California has plenty of sunshine but not plenty of water, and dealing with the latter problem requires the kind of innovation the Golden State has become known for the world over. That’s the idea behind a new pilot program that will use what the state has plenty of (sunshine) to provide more of what it desperately needs (water).
The program, called Project Nexus, involves building solar panel canopies over portions of existing canals that belong to the Turlock Irrigation District (TID). This publicly owned irrigation district provides water and power to much of California’s Central Valley.
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Billed as the first-ever solar panel-over-canal development in the United States, the project aims to help the Golden State become more water resilient while promoting renewable energy.
Part of the pilot will focus on assessing the reduction of water evaporation that results from mid-day shade and wind mitigation.
Here are the Project Nexus goals, as listed on its website:
- Demonstrate proof of concept of narrow and wide-span canal coverage of solar panels
- Increase renewable power generation
- Improve water quality
- Reduce vegetative growth in the canals
- Reduce water evaporation in canals
- Investigate integration between renewable power generation and energy storage
It’s an important project because of its potential impact on helping California deal with its growing water crisis. Two years ago, Governor Gavin Newsom declared a statewide drought emergency as California reached near record-low levels in its largest reservoirs, Inside Climate News reported.
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The problem was especially severe in parts of the Central/San Joaquin Valley, a major agricultural region that provides food for much of the U.S. and the world. Allocations from state and federal water projects hit zero for many farmers, forcing them to let nearly 400,000 acres lie dormant, according to a 2022 study from the nonpartisan Public Policy Institute of California.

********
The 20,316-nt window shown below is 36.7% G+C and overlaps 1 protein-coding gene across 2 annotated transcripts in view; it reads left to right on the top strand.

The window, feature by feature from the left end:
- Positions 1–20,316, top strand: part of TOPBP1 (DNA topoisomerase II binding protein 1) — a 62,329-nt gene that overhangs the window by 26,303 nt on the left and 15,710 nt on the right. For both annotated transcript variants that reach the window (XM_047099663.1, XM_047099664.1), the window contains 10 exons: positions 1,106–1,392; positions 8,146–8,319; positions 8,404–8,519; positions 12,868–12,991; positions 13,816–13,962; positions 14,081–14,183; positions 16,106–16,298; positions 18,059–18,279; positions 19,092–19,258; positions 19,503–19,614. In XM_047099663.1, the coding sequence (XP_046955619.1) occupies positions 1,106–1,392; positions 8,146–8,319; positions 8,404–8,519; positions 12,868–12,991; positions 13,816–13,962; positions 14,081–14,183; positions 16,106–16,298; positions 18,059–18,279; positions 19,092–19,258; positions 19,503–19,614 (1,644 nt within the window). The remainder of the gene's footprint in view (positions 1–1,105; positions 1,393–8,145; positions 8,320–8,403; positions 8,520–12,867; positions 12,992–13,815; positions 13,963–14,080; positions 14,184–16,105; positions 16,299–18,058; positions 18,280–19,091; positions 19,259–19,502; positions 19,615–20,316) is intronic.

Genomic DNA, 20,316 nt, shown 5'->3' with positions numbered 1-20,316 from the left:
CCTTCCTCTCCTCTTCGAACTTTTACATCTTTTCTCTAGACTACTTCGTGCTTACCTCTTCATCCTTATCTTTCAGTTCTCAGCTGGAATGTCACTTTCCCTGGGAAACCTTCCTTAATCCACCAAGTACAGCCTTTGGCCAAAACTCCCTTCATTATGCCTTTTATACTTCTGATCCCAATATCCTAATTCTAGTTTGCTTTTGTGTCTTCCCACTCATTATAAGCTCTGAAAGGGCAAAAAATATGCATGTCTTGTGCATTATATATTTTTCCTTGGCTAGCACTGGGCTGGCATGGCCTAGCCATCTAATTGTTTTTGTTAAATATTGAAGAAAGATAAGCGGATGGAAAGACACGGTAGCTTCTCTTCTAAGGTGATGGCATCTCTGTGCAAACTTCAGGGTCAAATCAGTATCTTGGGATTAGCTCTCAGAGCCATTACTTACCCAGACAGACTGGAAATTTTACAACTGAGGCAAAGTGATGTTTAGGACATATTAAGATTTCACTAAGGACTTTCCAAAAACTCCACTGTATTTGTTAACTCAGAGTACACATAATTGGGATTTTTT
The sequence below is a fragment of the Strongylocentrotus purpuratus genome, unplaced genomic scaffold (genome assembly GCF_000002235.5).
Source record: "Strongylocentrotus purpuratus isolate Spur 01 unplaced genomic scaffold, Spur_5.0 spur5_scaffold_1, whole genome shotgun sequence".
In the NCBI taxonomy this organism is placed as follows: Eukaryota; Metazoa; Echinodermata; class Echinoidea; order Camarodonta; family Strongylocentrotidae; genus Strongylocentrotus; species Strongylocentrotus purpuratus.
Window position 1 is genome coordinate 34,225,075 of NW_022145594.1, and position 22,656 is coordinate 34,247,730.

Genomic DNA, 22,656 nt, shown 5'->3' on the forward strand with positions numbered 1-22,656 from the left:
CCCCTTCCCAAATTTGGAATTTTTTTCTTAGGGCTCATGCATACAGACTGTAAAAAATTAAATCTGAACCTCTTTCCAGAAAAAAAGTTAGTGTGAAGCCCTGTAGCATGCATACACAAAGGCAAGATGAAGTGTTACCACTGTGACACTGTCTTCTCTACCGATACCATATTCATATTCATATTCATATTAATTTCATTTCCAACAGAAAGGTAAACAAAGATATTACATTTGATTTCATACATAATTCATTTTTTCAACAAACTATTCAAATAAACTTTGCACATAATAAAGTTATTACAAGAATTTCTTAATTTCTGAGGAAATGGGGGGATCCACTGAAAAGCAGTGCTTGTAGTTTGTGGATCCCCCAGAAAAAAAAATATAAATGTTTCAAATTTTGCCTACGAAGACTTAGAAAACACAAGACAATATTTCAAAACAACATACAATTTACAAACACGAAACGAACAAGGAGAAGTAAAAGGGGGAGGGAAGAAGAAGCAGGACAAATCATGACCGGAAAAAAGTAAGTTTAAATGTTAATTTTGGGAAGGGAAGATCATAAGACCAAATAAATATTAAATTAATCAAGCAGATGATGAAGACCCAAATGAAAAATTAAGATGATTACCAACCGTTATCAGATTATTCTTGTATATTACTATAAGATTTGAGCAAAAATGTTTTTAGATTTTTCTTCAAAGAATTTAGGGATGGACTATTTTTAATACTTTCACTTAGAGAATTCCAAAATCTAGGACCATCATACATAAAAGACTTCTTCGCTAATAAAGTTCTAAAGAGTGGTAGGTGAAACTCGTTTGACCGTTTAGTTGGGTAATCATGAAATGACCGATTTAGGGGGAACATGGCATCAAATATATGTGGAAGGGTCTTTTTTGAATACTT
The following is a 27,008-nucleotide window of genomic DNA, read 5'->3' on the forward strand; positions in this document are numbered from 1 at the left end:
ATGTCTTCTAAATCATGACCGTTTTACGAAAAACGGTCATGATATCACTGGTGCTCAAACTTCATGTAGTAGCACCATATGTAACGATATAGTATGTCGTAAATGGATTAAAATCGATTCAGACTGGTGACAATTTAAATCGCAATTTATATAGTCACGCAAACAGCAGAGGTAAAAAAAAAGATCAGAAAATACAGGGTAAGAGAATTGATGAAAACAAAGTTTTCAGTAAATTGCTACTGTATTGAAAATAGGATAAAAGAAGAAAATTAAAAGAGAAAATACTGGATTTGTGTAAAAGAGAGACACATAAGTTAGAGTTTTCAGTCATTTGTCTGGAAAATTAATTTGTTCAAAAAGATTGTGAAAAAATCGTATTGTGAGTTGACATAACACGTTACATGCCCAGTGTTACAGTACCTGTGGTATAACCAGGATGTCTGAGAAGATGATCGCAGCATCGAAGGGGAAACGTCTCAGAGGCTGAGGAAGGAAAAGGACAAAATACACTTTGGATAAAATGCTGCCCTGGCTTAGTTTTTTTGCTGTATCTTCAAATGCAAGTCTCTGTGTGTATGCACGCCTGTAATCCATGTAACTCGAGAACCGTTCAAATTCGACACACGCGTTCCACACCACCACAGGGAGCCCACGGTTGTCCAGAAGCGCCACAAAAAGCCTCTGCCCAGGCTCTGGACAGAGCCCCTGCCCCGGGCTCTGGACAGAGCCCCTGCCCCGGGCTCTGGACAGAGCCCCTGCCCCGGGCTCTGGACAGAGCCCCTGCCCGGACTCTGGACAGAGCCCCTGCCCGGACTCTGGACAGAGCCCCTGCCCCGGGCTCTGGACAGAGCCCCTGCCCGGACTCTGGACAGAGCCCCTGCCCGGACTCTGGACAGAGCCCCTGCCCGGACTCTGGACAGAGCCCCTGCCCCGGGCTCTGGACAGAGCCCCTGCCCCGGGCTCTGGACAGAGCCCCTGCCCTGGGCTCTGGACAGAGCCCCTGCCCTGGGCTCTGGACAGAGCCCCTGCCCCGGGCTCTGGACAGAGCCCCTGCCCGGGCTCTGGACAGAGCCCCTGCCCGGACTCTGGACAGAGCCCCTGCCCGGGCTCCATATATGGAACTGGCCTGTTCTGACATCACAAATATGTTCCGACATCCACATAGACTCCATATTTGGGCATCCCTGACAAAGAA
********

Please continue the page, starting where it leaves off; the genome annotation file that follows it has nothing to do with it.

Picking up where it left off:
The Turlock Irrigation District provides water to 4,700 growers who farm roughly 150,000 acres in the San Joaquin Valley. It was formed in 1887, making it the oldest of California’s irrigation districts.
Ground was broken on the $20 million project in October 2022 and is expected to be completed in 2024. Existing TID infrastructure will be used to keep costs low and efficiency high while supporting sustainable farming. Project managers will also install energy storage to research how storage facilities can help the local electric grid when solar generation is suboptimal. The state of California provided funding.
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“In our 135-year history, we’ve always pursued innovative projects that benefit TID water and power customers,” TID Board President Michael Frantz said.
“There will always be reasons to say ‘no’ to projects like this, but as the first public irrigation district in California, we aren’t afraid to chart a new path with pilot projects that have potential to meet our water and energy sustainability goals.”
About 8,500 feet of solar panels are expected to be built over three sections of the TID canals. The water in the conveyance infrastructure has the potential to cool the panels, which should increase their efficiency. In addition, the solar panels provide shade and wind protection over the water, limiting the amount of water that evaporates and reducing aquatic growth to improve water quality.
A 2021 UC-Merced study found that using solar panels to cover California’s water delivery system infrastructure can result in significant water, energy, and cost savings for the state.
The study estimates that about 63 billion gallons of water will be saved annually – enough to irrigate 50,000 acres of farmland or meet the residential water needs of more than 2 million people.